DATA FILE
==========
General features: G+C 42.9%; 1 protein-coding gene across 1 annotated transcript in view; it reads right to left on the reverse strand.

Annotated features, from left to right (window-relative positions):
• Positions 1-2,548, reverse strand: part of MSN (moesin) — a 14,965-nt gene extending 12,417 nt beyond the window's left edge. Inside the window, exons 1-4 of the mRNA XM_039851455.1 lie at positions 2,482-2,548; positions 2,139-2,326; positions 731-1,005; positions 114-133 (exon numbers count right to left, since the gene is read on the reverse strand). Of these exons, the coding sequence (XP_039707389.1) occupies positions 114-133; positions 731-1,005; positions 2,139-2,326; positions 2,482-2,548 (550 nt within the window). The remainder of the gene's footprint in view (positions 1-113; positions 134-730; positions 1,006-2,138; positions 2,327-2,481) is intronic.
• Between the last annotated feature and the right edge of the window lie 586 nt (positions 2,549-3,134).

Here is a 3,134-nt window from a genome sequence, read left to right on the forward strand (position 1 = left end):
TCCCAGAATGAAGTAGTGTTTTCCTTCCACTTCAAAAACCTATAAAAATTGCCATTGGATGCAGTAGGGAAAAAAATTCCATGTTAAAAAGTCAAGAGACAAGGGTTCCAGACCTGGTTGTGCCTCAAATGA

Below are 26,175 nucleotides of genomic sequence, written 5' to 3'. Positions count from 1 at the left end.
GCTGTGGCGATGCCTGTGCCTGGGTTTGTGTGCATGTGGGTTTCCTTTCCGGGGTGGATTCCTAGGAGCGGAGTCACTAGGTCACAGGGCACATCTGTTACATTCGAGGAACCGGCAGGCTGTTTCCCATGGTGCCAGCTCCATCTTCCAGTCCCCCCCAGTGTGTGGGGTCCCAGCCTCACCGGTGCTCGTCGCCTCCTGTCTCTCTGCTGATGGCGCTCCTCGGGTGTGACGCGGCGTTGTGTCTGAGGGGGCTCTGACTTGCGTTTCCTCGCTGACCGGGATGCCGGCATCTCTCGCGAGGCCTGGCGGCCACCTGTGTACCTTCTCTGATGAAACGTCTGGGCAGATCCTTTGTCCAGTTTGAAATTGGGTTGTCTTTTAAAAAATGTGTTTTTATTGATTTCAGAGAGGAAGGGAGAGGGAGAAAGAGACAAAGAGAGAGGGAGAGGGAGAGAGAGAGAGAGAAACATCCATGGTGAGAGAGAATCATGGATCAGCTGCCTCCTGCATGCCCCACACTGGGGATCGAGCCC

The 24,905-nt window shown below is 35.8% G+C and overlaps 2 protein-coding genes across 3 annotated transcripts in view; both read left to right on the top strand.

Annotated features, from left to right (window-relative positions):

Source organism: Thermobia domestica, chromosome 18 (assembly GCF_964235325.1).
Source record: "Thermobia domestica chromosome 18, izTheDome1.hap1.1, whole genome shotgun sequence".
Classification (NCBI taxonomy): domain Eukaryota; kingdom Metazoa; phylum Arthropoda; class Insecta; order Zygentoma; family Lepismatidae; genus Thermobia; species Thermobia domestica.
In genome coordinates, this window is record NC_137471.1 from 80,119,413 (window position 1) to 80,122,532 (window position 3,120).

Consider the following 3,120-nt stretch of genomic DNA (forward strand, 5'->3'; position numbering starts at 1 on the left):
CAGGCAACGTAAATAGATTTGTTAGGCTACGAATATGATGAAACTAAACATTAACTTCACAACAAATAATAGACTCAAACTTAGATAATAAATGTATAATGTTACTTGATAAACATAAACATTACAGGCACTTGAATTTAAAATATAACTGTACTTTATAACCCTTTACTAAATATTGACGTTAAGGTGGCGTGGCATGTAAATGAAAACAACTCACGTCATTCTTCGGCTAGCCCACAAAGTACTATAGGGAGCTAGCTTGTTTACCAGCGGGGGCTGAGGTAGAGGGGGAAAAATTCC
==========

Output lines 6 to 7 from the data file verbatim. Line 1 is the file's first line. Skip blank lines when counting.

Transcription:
TCCCAGAATGAAGTAGTGTTTTCCTTCCACTTCAAAAACCTATAAAAATTGCCATTGGATGCAGTAGGGAAAAAAATTCCATGTTAAAAAGTCAAGAGACAAGGGTTCCAGACCTGGTTGTGCCTCAAATGA

Below are 26,175 nucleotides of genomic sequence, written 5' to 3'. Positions count from 1 at the left end.